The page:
Cardiac hypertrophy is a major risk factor for the development of heart failure (HF). Hypertrophy occurs due to structural and functional changes in cardiomyocytes resulting from altered gene and protein expression. Much of the previous work on HF pathogenesis has focused on transcriptional regulation of genes, but post- transcriptional regulation during HF is only beginning to be explored. The most common post-transcriptional mRNA modification, methylation of adenosines (called N6-methyladenosine or m6A), is catalyzed by the enzyme Methyltransferase-like 3 (METTL3) and has recently been identified as a regulator of protein expression. Our goal is to identify how m6A and METTL3 influence cardiac hypertrophy and the mechanism by which they do so. Our lab's previous work has demonstrated that either gain- or loss-of function of METTL3 in isolated cardiomyocytes have opposing effects on hypertrophy, enhancing and repressing hypertrophy, respectively. Based on these observations, our main hypothesis is that METTL3 modulates cardiomyocyte hypertrophy by promoting the stability of a subset of mRNAs during cardiac stress and heart failure. To test this hypothesis, in Aim 1 we will subject cardiomyocyte-specific METTL3 overexpressing mice to cardiac stress in the form of aging and pressure-overload surgery. This strategy will allow us to determine if METTL3 can drive hypertrophy in vivo. In contrast, in Aim 2 we will subject cardiomyocyte-specific METTL3 knockout mice to the same forms of cardiac stress to determine if METTL3 is necessary for cardiac hypertrophy to develop. To better understand the impact of METTL3 on hypertrophy and HF, in Aim 3 we will determine the specific mechanism by which m6A modifications influence pro-hypertrophic mRNAs in isolated cardiomyocytes stimulated to hypertrophy. This work will be carried out in the laboratory of Dr. Federica Accornero, an expert in post-transcriptional regulation of cardiac hypertrophy, and under the co-supervision of Dr. Paul Janssen, a leader in the field of heart failure and cardiac contractility. With the successful completion of this project, our research will elucidate the unknown mechanism of m6A- and METTL3- mediated cardiac hypertrophy in a mouse model. Our long-term goal is to be able to target m6A and METTL3 in the heart to improve clinical outcomes for patients with cardiac hypertrophy and HF.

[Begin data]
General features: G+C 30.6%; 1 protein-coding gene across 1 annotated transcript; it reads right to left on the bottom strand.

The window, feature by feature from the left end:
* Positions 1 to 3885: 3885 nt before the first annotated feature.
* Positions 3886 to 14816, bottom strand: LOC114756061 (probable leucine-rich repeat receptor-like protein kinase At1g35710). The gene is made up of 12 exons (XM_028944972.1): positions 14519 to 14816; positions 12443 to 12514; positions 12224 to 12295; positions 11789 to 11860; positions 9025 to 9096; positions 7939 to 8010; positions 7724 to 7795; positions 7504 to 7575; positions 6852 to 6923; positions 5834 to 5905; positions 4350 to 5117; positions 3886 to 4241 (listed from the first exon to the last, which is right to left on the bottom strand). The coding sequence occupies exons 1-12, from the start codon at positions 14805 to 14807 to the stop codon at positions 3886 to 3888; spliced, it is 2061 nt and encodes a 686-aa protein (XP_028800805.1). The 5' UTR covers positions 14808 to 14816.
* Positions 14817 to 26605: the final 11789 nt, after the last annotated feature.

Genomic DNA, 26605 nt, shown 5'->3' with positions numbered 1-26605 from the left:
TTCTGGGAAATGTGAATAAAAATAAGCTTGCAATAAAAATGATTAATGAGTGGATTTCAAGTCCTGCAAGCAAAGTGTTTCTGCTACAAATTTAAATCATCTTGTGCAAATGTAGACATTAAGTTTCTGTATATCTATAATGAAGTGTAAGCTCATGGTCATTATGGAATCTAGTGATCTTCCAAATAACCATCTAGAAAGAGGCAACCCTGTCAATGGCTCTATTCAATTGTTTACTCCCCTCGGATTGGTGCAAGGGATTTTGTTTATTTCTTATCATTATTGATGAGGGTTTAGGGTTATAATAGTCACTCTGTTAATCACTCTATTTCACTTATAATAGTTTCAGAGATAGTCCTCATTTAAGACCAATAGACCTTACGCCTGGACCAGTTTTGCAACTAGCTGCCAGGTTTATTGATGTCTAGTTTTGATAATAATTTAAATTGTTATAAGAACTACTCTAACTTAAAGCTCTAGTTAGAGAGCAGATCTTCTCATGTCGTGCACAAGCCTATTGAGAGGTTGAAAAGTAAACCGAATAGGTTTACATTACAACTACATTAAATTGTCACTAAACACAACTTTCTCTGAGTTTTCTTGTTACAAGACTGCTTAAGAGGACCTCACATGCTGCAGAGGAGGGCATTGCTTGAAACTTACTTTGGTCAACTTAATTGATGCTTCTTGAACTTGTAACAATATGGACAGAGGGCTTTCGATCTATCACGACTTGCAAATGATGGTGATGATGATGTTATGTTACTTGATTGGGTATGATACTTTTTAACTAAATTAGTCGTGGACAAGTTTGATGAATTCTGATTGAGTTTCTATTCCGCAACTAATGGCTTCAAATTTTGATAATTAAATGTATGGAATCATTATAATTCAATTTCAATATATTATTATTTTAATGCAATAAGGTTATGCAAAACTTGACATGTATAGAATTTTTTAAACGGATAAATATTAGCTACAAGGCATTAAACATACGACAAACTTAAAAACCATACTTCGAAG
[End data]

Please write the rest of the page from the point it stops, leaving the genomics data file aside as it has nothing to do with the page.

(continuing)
Cardiac hypertrophy is a strong risk factor for heart failure and results in both structural and functional changes in the heart. This study will explore a novel mechanism involving mRNA modification by which hypertrophic changes during heart failure are mediated. The understanding of this process may lead to new therapeutic opportunities for heart failure patients.